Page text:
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I think you would be best served using a full text search engine like Solr: http://lucene.apache.org/solr/

What you can do is store a "document" in solr for each <elem /> in your xml. You can store any data you like in the document. Then you can search against the index and grab the id field stored in the matching documents. This will be very fast for a large set of documents.

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What's the overhead of Solr? Is there any Python integration? –  lecodesportif Apr 27 '11 at 12:27
    
Solr is an indexing and search server. As for overhead, it depends on what you mean by that. If you want to search a large amount of these documents, using a full text search engine is really your best option. If you just have a few, it might not be worth it. With Solr you have to run a server, specify the format of the documents, and send them to it to be indexed. There is python integration, but it's also a simple api that responds with JSON so you can use it from anywhere. I highly recommend it! –  Max Apr 27 '11 at 14:32
    
Thanks Max, this is something I'll keep in mind. But I need a more simple, easier to deploy, search solution for single, large XML files accessed by a Python script. –  lecodesportif Apr 27 '11 at 14:38
    
Solr is an extension of Lucence which is Java. Huge footprint and complexity for something as simple as these requirements. –  Jarrod Roberson Apr 28 '11 at 19:47
    
I don't agree. His ideal requirements seem better suited for a full text search engine than a regex. –  Max Apr 28 '11 at 19:57
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select="/elements/elem//[contains(.,'other')]"

see also xpath: find a node that has a given attribute whose value contains a string

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What are the constraints of this? Can I search for text that includes linebreaks and use wildcards? –  lecodesportif Apr 26 '11 at 14:11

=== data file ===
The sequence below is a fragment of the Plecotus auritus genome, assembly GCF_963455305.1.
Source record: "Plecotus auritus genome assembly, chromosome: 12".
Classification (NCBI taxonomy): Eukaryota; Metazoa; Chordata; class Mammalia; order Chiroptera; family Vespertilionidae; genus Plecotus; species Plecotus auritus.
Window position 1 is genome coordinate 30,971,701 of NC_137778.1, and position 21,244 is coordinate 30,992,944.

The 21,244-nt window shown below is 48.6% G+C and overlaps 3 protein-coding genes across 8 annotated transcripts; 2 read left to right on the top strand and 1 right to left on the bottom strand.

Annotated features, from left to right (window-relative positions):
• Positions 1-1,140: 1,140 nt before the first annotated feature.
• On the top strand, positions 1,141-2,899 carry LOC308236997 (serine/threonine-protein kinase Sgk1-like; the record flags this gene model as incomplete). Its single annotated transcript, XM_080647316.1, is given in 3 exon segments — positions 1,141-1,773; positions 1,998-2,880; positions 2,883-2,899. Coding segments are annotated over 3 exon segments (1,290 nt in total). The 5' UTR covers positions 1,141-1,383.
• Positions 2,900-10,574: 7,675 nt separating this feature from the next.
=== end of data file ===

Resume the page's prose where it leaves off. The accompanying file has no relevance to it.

1  
contains() is just substring search. If you need 'wildcards', use matches(). –  vartec Apr 26 '11 at 14:28
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I'd recommend the following two:

Use XPath 2.0. It supports regular expressions.

Or,

Use XQuery and XPath (2.0) Full Text, which has even more powerful features.

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So, recently I had to create a XML to JSON converter. It doesn't conform exactly to the JSON standard, but it comes pretty close. The xml2json function returns a dictionary representation of the xml object. All element attributes are included in a dictionary with a key of attributes and element text are included in the text key.

For example, your xml object would look like this after its conversion:

json = {'elements': 
    {'elem': [
        {'attributes': {'id', '1'}, 'text': 'some element'},
        {'attributes': {'id', '2'}, 'text': 'some other element'},
        {'attributes': {'id', '3'}, 'text': 'some element', 'nested': {
            'attributes': {'id', '1'}, 'text': 'other nested element'}},
    ]}

Here is the xml2json function.

def xml2json(x):
    def get_attributes(atts):
        atts = dict(atts)
        d = {}
        for k, v in atts.items():
            d[k] = v.value
        return d

    def get_children(n, d):
        tmp = {}
        d.setdefault(n.nodeName, {})